For univariate or single independent variable regressions, this formula can be used (details here):

$$R^2_{adjusted} = 1- \dfrac{SSRes}{SSTotal}\dfrac{n-1}{n-p}$$

However, I cannot find a similar formula for multivariate or multiple independent variable regressions (but I did find that the number of degrees of freedom in a multiple regression equals n-k-1, where k is the number of variables).

  • 1
    $\begingroup$ How would you define $R^2$ for general multivariate regressions? It wouldn't make much sense without simplifying assumptions, such as spherical covariances. Although you seem to distinguish multivariate regression (multiple response dimensions) from multiple regression (multiple explanatory variables), your last remark casts doubt on that. $\endgroup$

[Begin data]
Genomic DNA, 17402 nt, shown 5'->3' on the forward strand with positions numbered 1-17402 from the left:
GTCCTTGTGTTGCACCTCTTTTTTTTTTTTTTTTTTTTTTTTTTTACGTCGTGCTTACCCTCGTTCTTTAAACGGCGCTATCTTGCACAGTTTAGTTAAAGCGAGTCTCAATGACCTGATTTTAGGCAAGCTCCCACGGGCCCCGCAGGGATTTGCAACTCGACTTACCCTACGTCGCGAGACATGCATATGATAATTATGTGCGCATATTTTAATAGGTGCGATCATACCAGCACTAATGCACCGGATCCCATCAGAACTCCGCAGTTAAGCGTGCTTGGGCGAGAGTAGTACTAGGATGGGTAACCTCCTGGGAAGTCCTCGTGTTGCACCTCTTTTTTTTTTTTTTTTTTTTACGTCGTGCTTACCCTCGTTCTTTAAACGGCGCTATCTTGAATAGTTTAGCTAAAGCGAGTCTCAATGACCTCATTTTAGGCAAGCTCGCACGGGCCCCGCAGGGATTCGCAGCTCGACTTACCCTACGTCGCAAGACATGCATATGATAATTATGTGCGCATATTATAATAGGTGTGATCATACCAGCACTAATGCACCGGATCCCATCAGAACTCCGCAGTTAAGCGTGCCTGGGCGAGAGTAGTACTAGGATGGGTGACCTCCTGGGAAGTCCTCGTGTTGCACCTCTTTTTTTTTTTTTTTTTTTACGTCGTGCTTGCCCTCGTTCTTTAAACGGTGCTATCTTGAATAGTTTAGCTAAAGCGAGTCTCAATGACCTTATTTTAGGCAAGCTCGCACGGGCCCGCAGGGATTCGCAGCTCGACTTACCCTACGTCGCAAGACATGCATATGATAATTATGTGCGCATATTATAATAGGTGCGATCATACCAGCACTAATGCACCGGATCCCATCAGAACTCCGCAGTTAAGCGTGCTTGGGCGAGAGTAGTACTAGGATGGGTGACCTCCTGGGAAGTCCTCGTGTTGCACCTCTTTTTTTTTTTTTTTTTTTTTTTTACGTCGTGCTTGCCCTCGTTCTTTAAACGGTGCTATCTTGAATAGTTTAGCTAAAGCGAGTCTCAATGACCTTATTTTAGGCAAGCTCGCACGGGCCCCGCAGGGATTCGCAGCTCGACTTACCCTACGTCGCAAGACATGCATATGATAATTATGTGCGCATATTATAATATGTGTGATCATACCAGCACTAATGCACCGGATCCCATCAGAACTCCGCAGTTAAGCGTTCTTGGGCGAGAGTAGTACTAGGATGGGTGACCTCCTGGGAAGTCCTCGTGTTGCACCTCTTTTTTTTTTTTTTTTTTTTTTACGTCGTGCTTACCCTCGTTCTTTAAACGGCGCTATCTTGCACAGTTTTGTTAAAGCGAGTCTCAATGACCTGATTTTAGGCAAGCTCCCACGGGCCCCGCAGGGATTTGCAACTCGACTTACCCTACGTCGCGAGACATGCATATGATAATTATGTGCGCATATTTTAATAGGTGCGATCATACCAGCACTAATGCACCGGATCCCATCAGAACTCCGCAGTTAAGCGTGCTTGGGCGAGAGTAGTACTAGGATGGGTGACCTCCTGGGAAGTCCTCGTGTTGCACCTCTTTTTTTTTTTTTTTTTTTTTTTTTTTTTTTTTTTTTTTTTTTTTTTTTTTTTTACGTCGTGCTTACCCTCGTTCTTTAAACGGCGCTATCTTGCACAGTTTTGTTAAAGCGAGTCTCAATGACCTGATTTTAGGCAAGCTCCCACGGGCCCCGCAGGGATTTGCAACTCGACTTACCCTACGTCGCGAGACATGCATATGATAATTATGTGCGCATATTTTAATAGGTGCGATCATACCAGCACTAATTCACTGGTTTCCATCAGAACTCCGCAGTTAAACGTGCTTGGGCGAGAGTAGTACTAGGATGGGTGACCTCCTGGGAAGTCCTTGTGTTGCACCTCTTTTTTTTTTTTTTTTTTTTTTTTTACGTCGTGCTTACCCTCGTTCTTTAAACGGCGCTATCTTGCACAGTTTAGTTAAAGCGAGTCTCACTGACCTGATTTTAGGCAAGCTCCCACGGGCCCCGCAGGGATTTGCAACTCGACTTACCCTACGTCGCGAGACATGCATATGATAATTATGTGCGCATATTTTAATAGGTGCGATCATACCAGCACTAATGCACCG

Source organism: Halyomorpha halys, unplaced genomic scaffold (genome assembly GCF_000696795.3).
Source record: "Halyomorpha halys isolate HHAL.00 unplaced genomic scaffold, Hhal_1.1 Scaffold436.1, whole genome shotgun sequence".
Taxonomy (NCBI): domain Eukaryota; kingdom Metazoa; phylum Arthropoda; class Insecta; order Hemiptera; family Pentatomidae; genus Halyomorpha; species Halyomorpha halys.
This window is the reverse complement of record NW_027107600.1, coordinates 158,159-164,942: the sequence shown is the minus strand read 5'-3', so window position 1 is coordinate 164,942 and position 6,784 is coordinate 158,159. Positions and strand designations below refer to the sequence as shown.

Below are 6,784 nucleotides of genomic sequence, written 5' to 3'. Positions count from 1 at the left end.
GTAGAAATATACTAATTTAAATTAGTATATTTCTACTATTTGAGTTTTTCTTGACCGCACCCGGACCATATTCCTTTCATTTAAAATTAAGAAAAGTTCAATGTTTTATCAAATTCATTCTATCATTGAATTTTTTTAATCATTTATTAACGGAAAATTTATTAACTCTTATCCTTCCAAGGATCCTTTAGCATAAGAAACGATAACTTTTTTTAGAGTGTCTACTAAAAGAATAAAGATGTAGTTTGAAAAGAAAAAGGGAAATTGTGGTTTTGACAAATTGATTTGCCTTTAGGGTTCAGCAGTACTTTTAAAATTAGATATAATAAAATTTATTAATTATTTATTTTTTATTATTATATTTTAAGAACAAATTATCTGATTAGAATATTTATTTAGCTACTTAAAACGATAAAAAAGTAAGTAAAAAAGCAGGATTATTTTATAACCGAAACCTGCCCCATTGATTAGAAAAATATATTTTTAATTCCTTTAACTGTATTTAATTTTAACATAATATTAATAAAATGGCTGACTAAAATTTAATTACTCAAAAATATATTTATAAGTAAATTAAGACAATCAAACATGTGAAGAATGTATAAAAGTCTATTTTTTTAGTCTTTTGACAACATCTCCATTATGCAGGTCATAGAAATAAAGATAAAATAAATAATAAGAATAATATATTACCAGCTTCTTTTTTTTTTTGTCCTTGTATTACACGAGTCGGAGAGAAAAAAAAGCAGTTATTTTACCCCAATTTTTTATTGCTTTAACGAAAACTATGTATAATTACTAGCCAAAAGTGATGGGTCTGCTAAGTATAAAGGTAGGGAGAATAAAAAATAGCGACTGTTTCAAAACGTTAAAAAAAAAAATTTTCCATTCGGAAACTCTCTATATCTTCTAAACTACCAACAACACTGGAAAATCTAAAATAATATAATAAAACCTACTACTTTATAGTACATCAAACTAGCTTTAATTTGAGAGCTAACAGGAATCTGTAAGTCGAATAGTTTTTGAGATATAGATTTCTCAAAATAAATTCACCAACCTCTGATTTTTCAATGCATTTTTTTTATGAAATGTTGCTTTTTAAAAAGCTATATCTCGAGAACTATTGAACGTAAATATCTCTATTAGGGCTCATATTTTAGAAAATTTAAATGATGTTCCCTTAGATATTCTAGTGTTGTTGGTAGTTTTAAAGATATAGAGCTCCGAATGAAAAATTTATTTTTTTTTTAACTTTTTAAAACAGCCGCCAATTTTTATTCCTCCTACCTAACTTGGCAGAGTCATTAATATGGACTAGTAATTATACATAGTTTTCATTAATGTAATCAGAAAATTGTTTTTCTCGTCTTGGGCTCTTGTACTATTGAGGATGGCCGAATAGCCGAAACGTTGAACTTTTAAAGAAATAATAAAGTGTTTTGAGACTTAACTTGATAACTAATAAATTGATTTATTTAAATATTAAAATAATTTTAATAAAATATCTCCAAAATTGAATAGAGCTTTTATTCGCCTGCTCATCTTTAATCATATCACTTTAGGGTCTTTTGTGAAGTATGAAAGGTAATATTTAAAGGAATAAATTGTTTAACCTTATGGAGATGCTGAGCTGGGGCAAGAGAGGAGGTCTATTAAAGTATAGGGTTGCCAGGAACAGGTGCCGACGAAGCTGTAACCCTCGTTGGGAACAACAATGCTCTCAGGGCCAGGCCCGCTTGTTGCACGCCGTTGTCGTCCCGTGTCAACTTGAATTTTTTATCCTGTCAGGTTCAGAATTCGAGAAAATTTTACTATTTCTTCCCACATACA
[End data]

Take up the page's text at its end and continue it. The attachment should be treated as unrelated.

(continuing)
– whuber
    May 16 at 20:01
  • 2
    $\begingroup$ I’m with @whuber that it will be important to define an $R^2$ analogue for the multivariate $y$ setting; then we can discuss an appropriate penalty for including parameters. A post of mine on Data Science might help you in defining such an $R^2$ analogue. // Further, what do you hope to accomplish with the parameter penalty? In regression with a univariate $y$, the particular penalty comes from comparing unbiased estimators of the variances of two models. What do you want in the multivariate setting? $\endgroup$
    – Dave
    Jun 13 at 6:59


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